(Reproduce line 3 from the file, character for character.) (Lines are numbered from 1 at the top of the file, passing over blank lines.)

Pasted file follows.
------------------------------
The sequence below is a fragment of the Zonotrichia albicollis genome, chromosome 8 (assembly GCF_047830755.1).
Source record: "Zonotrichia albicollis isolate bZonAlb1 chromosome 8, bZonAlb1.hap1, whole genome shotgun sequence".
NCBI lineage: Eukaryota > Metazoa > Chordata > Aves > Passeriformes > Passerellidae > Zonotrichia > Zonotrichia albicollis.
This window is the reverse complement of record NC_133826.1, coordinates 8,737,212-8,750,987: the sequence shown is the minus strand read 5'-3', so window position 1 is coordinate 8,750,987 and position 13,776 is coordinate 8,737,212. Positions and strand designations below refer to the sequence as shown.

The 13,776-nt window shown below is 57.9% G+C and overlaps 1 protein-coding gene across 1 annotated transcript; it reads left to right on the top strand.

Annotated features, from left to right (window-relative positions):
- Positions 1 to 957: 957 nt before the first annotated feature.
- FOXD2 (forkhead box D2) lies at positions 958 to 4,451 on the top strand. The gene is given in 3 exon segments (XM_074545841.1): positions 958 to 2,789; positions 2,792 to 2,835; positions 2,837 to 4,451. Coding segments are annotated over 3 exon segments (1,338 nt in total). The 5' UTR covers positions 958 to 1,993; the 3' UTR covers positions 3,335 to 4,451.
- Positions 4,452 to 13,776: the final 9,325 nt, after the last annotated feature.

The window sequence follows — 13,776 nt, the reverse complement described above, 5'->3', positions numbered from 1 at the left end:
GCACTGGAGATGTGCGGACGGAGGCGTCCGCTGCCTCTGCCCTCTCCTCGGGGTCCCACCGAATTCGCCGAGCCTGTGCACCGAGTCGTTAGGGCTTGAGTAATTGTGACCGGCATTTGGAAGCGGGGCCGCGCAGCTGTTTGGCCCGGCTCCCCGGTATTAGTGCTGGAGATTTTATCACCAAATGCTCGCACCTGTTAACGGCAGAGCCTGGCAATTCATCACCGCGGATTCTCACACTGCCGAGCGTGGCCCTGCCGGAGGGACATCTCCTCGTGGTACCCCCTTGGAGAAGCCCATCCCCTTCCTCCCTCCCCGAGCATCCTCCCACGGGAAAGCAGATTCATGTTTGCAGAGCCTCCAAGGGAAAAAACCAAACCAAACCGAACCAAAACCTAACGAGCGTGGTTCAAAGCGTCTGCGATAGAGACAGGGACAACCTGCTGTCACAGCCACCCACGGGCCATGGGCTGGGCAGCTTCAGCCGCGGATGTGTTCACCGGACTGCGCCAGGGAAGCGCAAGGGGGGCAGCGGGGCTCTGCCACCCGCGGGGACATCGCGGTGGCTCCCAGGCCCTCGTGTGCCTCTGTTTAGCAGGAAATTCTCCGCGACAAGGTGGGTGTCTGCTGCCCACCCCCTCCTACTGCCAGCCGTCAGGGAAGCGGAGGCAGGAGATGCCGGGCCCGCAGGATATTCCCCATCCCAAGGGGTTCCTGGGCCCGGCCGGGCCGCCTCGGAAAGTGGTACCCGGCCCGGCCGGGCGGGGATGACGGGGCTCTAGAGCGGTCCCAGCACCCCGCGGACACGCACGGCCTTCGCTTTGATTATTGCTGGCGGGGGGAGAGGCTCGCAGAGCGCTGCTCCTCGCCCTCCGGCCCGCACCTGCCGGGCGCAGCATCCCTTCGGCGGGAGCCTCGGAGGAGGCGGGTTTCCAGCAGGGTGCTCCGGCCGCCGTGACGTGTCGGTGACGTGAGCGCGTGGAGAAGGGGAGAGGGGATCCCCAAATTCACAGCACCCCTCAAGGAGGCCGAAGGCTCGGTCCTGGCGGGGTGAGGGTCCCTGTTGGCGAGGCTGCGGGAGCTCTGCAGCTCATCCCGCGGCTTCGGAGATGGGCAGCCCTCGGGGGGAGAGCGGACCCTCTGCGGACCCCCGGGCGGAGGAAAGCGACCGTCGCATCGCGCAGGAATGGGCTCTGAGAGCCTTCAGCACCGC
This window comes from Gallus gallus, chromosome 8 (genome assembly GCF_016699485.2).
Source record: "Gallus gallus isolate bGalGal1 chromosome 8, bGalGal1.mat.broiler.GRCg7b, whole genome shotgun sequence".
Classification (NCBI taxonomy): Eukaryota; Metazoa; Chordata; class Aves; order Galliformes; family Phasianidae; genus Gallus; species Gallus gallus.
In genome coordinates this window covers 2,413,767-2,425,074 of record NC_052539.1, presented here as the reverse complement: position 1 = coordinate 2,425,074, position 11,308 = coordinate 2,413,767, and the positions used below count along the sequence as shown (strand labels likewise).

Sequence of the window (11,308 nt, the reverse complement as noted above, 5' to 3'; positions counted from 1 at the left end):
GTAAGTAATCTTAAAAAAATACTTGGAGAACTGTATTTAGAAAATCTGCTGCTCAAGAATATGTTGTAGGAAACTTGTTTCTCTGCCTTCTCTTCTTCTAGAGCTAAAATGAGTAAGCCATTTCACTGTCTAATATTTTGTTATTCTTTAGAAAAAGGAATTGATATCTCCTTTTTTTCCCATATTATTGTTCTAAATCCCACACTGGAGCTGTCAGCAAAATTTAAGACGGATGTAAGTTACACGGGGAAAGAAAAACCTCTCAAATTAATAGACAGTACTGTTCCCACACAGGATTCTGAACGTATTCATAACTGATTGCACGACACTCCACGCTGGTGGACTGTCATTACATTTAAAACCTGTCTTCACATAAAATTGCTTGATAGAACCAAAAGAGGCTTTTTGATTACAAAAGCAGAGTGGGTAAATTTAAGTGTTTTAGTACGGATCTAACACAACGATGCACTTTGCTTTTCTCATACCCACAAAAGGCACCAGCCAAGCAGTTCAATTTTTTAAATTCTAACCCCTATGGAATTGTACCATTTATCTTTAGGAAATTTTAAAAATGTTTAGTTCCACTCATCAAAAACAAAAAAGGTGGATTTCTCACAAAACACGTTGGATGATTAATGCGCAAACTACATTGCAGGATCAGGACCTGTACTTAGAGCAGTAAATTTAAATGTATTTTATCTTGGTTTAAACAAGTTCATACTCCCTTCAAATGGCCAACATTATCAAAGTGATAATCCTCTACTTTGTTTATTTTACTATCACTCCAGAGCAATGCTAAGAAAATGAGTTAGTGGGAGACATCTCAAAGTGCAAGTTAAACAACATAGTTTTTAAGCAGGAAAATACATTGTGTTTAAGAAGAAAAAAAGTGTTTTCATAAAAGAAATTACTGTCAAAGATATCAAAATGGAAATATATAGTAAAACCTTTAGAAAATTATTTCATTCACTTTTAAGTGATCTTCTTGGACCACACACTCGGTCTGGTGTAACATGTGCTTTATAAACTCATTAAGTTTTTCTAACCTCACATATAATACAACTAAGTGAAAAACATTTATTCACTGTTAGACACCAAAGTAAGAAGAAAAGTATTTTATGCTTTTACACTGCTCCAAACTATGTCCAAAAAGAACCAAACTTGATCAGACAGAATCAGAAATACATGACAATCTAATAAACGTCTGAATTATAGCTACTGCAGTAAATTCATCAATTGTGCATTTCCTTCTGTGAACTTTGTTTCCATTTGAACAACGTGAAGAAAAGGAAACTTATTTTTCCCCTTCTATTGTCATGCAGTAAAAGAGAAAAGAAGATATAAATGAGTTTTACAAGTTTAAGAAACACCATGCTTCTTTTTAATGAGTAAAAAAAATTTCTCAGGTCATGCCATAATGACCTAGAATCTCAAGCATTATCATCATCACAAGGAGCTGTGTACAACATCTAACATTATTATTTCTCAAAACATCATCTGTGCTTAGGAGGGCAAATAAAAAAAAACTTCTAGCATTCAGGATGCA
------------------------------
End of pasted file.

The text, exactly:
NCBI lineage: Eukaryota > Metazoa > Chordata > Aves > Passeriformes > Passerellidae > Zonotrichia > Zonotrichia albicollis.